Large amounts of sediment were deposited in Lake Clarke upstream from the ice jam, and even larger amounts of sediment were scoured near and downstream from the ice jam. A net amount of 2.3 million tons of sediment was estimated to have been scoured from Lake Clarke between 1993 and 1996, nearly all of it during the January 1996 flood. Sediment was deposited and scoured in many areas of Lake Aldred during the flood. However, because sediment thickness is less in Lake Aldred than in the other two reservoirs and the narrow channels preclude much sediment deposition, the net change in reservoir storage capacity and sediment mass most likely was minimal.
Sediment was deposited and scoured throughout the length of Conowingo Reservoir (fig. 3). Results from the 1996 bottom-surface survey indicate approximately 2.4 million tons of net sediment were scoured from the reservoir between the 1993 and 1996 surveys. In addition, about 6.9 million tons of sediment estimated to have been deposited between the 1993 and 1996 surveys also was scoured and removed from the reservoir. Therefore, total scour in Conowingo Reservoir was approximately 9.1 million tons of sediment. Slightly more than 80 percent of the total sediment scoured was from the lower third of the reservoir.
How Much Nitrogen and Phosphorus are Stored in Conowingo Reservoir?
Nutrient samples were collected from the lower third of the reservoir, where the sediment thickness is greatest. On the basis of data from Langland and Hainly (1997) and data collected from previous studies (Hainly and others, 1995; Reed and Hoffman, 1997), about 670,000 tons of total nitrogen and 130,000 tons of total phosphorus remain in the lower third of the reservoir. These amounts are equivalent to about 9 times the annual total-nitrogen load and about 50 times the annual total-phosphorus load transported to the Chesapeake Bay by the Susquehanna River during a year of normal streamflow.
How Much Longer Will the Conowingo Reservoir Trap Sediment and Nutrients?
Although the Conowingo Reservoir is not filled with sediment, little space remains. Changes in the cross-sectional areas of space available for sediment and nutrient storage from 1928 to 1996 and the approximate level of maximum sediment-storage capacity are shown in figure 4. From the upper end of the reservoir to about 28,000 ft upstream from the dam, the reservoir has virtually no sediment-storage capacity left, and the capacity from 28,000 ft downstream to the dam has been greatly reduced between 1928 and 1996. As a result of scour during the January 1996 flood, sediment-storage capacity in the Conowingo Reservoir increased by approximately 1,600 acre-ft (acre-feet), which is equivalent to 2.4 million tons of sediment. About 29,000 acre-ft remain to be filled, or 43 million tons of sediment can be deposited before reaching the sediment-storage capacity of the reservoir (shaded area on figure 4).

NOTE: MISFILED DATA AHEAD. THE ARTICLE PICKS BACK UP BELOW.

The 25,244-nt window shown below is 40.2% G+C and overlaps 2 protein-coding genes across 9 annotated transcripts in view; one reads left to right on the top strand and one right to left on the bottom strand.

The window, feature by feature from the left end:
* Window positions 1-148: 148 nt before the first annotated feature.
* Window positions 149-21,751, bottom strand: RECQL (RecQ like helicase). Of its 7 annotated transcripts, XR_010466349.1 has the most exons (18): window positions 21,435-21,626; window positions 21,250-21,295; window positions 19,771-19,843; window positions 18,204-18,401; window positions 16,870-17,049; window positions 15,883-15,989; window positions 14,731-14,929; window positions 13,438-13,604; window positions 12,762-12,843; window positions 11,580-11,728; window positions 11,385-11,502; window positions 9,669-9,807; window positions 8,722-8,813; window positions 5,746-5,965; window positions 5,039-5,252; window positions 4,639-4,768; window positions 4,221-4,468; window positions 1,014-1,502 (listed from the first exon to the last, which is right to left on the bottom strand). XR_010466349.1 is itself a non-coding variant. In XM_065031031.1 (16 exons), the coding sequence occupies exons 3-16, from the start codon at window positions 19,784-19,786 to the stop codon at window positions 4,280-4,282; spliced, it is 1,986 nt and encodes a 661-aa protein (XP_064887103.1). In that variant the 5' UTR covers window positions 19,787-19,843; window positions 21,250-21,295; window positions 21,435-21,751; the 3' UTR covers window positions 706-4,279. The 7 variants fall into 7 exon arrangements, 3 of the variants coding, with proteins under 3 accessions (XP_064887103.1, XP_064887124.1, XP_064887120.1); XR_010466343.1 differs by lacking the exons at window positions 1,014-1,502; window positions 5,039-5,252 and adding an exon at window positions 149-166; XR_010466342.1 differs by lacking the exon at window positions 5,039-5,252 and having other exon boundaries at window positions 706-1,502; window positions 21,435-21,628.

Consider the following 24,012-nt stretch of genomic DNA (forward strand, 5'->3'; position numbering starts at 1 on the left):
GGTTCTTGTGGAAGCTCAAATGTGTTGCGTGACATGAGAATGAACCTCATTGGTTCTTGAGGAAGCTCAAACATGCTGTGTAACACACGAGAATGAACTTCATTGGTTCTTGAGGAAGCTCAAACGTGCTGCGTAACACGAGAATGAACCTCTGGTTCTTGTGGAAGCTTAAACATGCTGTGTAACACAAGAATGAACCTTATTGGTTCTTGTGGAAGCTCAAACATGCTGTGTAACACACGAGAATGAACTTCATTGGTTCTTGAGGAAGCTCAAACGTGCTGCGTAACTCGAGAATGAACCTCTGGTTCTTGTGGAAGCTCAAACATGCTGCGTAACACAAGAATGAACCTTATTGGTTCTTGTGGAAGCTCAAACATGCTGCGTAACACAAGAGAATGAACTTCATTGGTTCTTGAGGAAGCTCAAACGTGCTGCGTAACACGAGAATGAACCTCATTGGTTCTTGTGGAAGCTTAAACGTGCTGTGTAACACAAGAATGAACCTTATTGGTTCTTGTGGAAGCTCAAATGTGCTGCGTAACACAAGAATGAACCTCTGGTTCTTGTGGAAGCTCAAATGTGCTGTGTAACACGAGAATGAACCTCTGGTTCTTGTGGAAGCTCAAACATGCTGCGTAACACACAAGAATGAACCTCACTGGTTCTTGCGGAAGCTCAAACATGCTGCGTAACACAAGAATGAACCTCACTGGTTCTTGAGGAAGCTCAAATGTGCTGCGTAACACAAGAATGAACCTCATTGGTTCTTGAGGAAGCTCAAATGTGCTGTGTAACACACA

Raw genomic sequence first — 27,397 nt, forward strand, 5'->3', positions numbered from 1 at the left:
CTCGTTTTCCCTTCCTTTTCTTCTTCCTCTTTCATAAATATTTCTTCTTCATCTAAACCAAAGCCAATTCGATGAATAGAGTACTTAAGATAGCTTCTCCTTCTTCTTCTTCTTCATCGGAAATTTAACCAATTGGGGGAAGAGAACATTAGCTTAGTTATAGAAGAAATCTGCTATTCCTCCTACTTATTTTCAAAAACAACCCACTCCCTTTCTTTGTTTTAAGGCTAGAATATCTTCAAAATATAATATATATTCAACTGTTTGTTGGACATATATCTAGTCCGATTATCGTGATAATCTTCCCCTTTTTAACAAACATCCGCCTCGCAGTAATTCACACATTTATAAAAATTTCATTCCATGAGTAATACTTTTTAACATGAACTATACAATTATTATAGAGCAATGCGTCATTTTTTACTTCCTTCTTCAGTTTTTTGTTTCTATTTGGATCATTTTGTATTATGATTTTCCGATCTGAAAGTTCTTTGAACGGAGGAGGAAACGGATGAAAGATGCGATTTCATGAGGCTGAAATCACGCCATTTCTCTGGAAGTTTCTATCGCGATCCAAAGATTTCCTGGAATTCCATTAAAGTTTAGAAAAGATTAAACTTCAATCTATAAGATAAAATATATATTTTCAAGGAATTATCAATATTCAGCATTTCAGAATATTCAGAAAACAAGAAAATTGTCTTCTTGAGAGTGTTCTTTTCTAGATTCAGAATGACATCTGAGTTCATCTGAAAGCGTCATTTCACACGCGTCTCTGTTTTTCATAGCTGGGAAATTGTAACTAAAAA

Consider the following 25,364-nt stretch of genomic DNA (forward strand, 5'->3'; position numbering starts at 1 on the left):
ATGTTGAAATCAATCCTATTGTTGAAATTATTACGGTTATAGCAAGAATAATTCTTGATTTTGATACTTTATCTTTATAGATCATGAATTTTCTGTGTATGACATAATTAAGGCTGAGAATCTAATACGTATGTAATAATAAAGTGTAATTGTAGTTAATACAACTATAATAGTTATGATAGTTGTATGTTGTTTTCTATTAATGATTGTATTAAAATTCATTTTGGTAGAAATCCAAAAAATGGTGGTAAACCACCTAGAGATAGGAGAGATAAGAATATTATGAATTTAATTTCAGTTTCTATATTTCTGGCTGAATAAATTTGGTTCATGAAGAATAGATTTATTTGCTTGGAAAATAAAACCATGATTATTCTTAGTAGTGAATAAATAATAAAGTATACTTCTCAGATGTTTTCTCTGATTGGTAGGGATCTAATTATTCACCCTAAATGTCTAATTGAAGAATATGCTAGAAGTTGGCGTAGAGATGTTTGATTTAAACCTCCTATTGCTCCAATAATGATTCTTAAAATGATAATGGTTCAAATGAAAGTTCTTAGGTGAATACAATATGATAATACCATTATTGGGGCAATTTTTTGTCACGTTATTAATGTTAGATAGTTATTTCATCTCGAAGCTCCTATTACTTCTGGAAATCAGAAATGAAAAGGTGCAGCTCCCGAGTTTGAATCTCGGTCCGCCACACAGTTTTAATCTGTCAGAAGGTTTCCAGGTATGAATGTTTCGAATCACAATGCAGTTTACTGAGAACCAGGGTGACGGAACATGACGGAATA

Estimating the time remaining until the reservoir reaches sediment-storage capacity is difficult because the amount of sediment transported and deposited in the reservoirs depends on such factors as land use and management practices in areas draining to the reservoirs and the amount of rainfall in the upper Susquehanna River Basin. Occurrences of large storms that cause scour are unpredictable. Assuming a constant average storage rate of about 2.5 million tons each year (Ott and others, 1991) and no scour caused by floods, the Conowingo Reservoir could be at full sediment-storage capacity in 17 to 20 years.
What Will Happen When the Reservoirs Fill?
Once the reservoirs reach sediment-storage capacity, the sediment and nutrients being transported to the Chesapeake Bay by the Susquehanna River will likely equal those being transported into the reservoir system. If all other conditions remain constant, when the reservoirs fill, there will be a 250-percent average annual increase in the suspended-sediment load, about a 2-percent average annual increase in the total-nitrogen load, and a 70-percent average annual increase in the total-phosphorus load moving into Chesapeake Bay from the Susquehanna River Basin (Langland and Hainly, 1997). Also, after capacity has been reached, an even greater increase in the annual loads of sediment and nutrients transported to the Chesapeake Bay will occur during major scour-producing floods. It is important to note that the reservoir system will be in a state of flux with sediments because of short-term changes from storms that cause scour. Therefore, the amount of sediment transported out of the reservoir system will not always be in equilibrium with the amount of sediment transported into the system.
The Chesapeake Bay Program has set a goal of reducing controllable nutrient inputs to the Bay by 40 percent by the year 2000. This goal for the reduction of nutrient inputs will be more difficult to meet and maintain once the reservoir system exceeds its trapping ability and, more importantly, sediment and nutrient loads delivered to the Chesapeake Bay increase.